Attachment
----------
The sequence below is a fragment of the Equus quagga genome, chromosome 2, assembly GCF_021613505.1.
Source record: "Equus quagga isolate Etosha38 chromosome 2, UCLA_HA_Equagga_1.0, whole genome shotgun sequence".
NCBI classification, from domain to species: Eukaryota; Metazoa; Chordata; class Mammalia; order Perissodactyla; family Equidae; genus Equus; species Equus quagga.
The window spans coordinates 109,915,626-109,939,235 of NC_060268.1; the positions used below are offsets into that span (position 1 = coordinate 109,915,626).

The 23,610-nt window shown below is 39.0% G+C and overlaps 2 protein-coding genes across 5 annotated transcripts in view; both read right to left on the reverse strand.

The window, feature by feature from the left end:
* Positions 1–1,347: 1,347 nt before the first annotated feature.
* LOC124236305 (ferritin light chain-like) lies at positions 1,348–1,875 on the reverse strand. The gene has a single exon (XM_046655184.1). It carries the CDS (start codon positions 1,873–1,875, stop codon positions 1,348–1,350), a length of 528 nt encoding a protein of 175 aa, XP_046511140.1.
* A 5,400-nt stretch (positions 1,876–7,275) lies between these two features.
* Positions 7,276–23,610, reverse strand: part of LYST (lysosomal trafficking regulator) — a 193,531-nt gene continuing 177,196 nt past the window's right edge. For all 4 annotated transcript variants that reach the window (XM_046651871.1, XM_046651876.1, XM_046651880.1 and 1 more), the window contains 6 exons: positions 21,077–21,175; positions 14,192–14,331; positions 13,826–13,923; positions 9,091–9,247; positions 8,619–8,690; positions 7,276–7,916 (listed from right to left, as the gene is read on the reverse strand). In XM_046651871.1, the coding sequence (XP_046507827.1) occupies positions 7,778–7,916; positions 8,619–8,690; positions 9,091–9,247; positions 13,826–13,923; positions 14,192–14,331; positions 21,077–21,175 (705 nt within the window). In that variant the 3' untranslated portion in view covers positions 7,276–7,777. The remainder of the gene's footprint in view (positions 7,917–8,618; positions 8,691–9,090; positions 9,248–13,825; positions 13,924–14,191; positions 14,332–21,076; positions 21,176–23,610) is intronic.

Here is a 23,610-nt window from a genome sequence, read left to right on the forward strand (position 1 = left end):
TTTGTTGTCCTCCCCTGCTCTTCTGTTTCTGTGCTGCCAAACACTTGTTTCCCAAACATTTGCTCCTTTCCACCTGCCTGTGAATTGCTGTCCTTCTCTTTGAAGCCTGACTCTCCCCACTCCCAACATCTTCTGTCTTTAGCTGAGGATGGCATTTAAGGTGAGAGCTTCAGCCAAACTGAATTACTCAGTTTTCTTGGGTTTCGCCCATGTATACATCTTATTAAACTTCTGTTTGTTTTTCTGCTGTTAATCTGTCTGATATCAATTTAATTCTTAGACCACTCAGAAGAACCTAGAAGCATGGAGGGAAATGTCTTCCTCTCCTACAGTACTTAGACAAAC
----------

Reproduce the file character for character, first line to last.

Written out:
The sequence below is a fragment of the Equus quagga genome, chromosome 2, assembly GCF_021613505.1.
Source record: "Equus quagga isolate Etosha38 chromosome 2, UCLA_HA_Equagga_1.0, whole genome shotgun sequence".
NCBI classification, from domain to species: Eukaryota; Metazoa; Chordata; class Mammalia; order Perissodactyla; family Equidae; genus Equus; species Equus quagga.
The window spans coordinates 109,915,626-109,939,235 of NC_060268.1; the positions used below are offsets into that span (position 1 = coordinate 109,915,626).

The 23,610-nt window shown below is 39.0% G+C and overlaps 2 protein-coding genes across 5 annotated transcripts in view; both read right to left on the reverse strand.

The window, feature by feature from the left end:
* Positions 1–1,347: 1,347 nt before the first annotated feature.
* LOC124236305 (ferritin light chain-like) lies at positions 1,348–1,875 on the reverse strand. The gene has a single exon (XM_046655184.1). It carries the CDS (start codon positions 1,873–1,875, stop codon positions 1,348–1,350), a length of 528 nt encoding a protein of 175 aa, XP_046511140.1.
* A 5,400-nt stretch (positions 1,876–7,275) lies between these two features.
* Positions 7,276–23,610, reverse strand: part of LYST (lysosomal trafficking regulator) — a 193,531-nt gene continuing 177,196 nt past the window's right edge. For all 4 annotated transcript variants that reach the window (XM_046651871.1, XM_046651876.1, XM_046651880.1 and 1 more), the window contains 6 exons: positions 21,077–21,175; positions 14,192–14,331; positions 13,826–13,923; positions 9,091–9,247; positions 8,619–8,690; positions 7,276–7,916 (listed from right to left, as the gene is read on the reverse strand). In XM_046651871.1, the coding sequence (XP_046507827.1) occupies positions 7,778–7,916; positions 8,619–8,690; positions 9,091–9,247; positions 13,826–13,923; positions 14,192–14,331; positions 21,077–21,175 (705 nt within the window). In that variant the 3' untranslated portion in view covers positions 7,276–7,777. The remainder of the gene's footprint in view (positions 7,917–8,618; positions 8,691–9,090; positions 9,248–13,825; positions 13,924–14,191; positions 14,332–21,076; positions 21,176–23,610) is intronic.

Here is a 23,610-nt window from a genome sequence, read left to right on the forward strand (position 1 = left end):
TTTGTTGTCCTCCCCTGCTCTTCTGTTTCTGTGCTGCCAAACACTTGTTTCCCAAACATTTGCTCCTTTCCACCTGCCTGTGAATTGCTGTCCTTCTCTTTGAAGCCTGACTCTCCCCACTCCCAACATCTTCTGTCTTTAGCTGAGGATGGCATTTAAGGTGAGAGCTTCAGCCAAACTGAATTACTCAGTTTTCTTGGGTTTCGCCCATGTATACATCTTATTAAACTTCTGTTTGTTTTTCTGCTGTTAATCTGTCTGATATCAATTTAATTCTTAGACCACTCAGAAGAACCTAGAAGCATGGAGGGAAATGTCTTCCTCTCCTACAGTACTTAGACAAAC